Last updated on July 2018

Multimodal Analgesia in Shoulder Arthroplasty


Brief description of study

Opioid medications are associated with many side effects and the risk of abuse or overdose. Orthopaedic surgeons are currently investigating ways to control pain after surgery while limiting the amount of opioid medications prescribed. One way to reduce the amount of opioid medications prescribed, and potentially avoid opioid-associated adverse events, is to use multiple non-opioid medications and anesthetic drugs before surgery, during surgery, and after surgery. This study aims to evaluate a protocol with non-opioid pain medications to reduce the need for opioid medication after shoulder surgery.

Detailed Study Description

The United States constitutes <5% of the world's population but over 80% of the opioid supply and 99% of the hydrocodone supply. In 2014, there were 18,893 deaths from prescription drug overdose, and orthopaedic surgeons are the third highest prescribing physicians for opioids. Surgeons often prescribe opioids to minimize postoperative pain and to reduce the likelihood of readmission for pain. Available data suggests that orthopaedic surgeons are the most likely physicians to prescribe opioids to Medicare patients. Among Medicare patients, opioid prescriptions are over 7 times more likely to come from an orthopaedic surgeon than another type of physician. Yet, despite the significant amount of opioids prescribed by orthopaedic surgeons, orthopaedic surgeons often have one of the highest readmission rates for post-operative pain. Many studies have investigated the utilization of opioids after surgery to assess surgeon's tendencies to overprescribe, demographics of those likely to overuse, and adverse events of opioid abusers.

A recent paper by Kim et al. prospectively investigated opioid utilization after upper extremity surgery. This study (n=1,416) showed an opioid utilization rate of just 34%, taking an average 8.1 pills out of 24 prescribed. Patients aged 30-39, those having joint procedures, upper extremity/shoulder surgery, or self-pay/Medicaid insurance were all far more likely to overuse opioids. The study concluded that their surgeons prescribed 3 times the required opioid following surgery and gave recommendations for opioid distribution based on location, procedure type, and patient risk factors. This study's identification of over prescription is congruent with a study completed by Bates et al that showed 67% of patients had a surplus of medications, with 92% not receiving proper medication disposal instructions.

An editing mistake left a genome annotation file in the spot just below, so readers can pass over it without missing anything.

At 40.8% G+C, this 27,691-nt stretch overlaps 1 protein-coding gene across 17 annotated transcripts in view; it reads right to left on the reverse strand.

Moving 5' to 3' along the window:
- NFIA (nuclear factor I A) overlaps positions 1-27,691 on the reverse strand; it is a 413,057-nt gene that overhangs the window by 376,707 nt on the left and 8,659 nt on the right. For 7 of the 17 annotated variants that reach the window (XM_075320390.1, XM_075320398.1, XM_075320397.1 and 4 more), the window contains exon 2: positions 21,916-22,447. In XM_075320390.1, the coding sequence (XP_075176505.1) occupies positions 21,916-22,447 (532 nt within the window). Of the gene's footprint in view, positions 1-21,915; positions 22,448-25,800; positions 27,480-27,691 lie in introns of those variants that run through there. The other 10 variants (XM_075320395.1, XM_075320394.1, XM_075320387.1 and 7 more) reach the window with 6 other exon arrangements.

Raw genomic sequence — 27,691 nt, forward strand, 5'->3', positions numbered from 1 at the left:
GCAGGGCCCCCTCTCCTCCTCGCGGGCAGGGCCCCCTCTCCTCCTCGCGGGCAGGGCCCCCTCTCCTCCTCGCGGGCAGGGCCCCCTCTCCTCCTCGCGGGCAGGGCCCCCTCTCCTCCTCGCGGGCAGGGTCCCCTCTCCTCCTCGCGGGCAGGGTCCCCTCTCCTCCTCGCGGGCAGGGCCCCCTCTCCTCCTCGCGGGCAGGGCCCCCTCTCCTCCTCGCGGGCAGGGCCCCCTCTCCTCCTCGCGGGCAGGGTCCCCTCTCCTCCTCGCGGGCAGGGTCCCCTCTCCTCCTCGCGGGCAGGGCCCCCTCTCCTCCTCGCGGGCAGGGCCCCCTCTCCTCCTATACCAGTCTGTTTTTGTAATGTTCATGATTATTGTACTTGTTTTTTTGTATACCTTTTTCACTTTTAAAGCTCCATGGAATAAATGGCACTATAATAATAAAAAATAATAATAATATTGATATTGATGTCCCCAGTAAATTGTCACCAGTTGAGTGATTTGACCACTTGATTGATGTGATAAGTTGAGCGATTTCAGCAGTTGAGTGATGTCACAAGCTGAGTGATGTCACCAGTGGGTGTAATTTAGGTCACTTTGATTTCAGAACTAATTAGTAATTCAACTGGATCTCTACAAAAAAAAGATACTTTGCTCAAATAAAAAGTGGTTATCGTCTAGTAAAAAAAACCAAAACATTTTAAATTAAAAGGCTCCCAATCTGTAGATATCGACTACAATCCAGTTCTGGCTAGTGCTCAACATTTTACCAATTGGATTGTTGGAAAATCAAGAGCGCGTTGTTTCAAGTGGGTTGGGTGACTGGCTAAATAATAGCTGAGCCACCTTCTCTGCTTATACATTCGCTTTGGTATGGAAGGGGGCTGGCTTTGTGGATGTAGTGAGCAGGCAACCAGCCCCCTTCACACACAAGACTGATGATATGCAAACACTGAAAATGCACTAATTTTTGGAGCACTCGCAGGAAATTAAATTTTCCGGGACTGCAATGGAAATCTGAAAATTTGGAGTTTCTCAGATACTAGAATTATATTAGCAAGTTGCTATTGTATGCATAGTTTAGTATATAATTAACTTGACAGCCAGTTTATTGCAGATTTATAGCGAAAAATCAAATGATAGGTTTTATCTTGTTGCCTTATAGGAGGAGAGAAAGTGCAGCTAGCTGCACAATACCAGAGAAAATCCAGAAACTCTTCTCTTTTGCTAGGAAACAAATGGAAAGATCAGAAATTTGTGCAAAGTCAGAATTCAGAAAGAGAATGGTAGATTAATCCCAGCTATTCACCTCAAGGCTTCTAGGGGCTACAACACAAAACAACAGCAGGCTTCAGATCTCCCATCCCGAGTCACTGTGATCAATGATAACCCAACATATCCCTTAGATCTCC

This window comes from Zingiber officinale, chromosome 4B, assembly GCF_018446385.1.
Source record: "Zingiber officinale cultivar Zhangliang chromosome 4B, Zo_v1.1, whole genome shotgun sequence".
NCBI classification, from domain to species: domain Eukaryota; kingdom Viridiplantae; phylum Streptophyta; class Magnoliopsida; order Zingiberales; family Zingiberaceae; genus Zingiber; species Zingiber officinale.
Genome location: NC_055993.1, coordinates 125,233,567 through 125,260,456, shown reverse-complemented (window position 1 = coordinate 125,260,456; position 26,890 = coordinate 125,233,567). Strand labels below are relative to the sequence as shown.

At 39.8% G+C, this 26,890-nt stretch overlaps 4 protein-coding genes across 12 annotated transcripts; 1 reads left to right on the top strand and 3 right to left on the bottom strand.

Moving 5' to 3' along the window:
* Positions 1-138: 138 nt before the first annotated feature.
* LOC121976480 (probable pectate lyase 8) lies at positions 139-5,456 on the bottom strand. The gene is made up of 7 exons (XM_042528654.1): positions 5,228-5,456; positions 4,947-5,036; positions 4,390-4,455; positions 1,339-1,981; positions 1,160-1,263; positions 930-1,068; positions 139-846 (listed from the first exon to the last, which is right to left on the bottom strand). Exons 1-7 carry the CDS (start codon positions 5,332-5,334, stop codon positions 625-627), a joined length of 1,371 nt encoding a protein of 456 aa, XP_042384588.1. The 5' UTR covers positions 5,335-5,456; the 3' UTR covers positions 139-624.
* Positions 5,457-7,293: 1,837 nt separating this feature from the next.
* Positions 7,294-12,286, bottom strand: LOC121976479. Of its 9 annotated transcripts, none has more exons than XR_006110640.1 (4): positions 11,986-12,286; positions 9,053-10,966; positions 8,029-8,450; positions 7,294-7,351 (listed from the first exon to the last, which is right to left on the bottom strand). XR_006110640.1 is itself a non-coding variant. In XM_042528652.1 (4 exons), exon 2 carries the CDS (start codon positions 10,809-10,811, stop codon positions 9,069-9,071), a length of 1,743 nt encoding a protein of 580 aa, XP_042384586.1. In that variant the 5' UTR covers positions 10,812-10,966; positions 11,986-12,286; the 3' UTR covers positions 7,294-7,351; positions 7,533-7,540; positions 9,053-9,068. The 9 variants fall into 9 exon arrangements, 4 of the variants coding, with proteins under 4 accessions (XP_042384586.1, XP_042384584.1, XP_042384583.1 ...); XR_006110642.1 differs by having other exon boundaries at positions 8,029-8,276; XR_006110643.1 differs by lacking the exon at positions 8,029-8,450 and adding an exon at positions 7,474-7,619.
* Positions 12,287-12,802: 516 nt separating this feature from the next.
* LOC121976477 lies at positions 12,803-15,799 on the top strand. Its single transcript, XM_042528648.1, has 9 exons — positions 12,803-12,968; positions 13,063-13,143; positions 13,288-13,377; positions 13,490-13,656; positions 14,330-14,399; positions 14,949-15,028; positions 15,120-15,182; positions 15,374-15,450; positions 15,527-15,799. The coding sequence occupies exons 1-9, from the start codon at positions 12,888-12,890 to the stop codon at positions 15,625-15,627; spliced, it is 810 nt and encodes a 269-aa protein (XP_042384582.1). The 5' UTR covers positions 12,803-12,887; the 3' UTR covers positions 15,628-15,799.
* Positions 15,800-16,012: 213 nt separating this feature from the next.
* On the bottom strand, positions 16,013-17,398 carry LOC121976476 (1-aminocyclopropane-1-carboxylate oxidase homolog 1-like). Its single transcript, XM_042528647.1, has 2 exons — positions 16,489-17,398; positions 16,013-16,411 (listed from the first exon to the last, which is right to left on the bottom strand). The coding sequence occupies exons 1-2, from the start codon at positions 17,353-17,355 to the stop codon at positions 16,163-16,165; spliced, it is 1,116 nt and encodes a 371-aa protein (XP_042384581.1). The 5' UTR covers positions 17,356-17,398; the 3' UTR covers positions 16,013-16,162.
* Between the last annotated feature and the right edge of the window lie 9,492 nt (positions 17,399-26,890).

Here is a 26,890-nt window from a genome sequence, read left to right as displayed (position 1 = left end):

Other recent literature has attempted to risk stratify patients who are more likely to abuse prescription opioids. Morris et al. identified various risk factors including: family history of substance abuse, nicotine dependency, age <45, psychiatric disorders, and lower level of education.These risk factors are associated with aberrant behaviors (non-compliance, early refill request, "lost or stolen" medication), which should raise concerns for any provider prescribing opioids.

Studies have shown that patients who are on chronic opioid therapy before surgery have worse outcomes. A recent study compared chronic opioids users (n= 35,068) versus those who were opioid-nave at the time of total knee arthroplasty (TKA) and found the opioid group had more opioid scripts filled per patient at discharge as well as at 3, 6, and 9 months (0.63 scripts/patient vs. 1.2 scripts/patient, p<0.05). These patients also had a higher Charlson Comorbidity Index (p<0.05) and higher rates of respiratory failure, acute kidney failure, pneumonia, all post-operative infections, and infections requiring return to the OR. The study concluded patients should have their opioid consumption controlled during the pre-operative and peri-operative period.

In addition to the complications of opioid medications experienced by orthopaedic patients, a recent nationwide retrospective analysis presents an unintended yet severe problem associated with opioid prescriptions. The incidence of pediatric hospitalizations for opioid toxicity nearly tripled from 1997 to 2012. The over-prescription of opioids creates a readily available source for accidental ingestion by younger children and for intentional opioid overdose by older pediatric/adolescent patients. In fact, a family member's leftover pills have been described as the number one source for pediatric opioid overdose. Moreover, the Center for Disease Control reported that in 2015 the U.S. saw its highest incidence of opioid-related death. Given the frequency and severity of opioid diversion and misuse, orthopaedic surgeons should consider the best methods for controlling patients postoperative pain and also avoid facilitating opiate misuse, whether by orthopaedic patients or other community members. With this goal in mind, this study will investigate regimens for effective postoperative pain control that also minimize the total amount of opioids prescribed.

Clinical Study Identifier: NCT03586934

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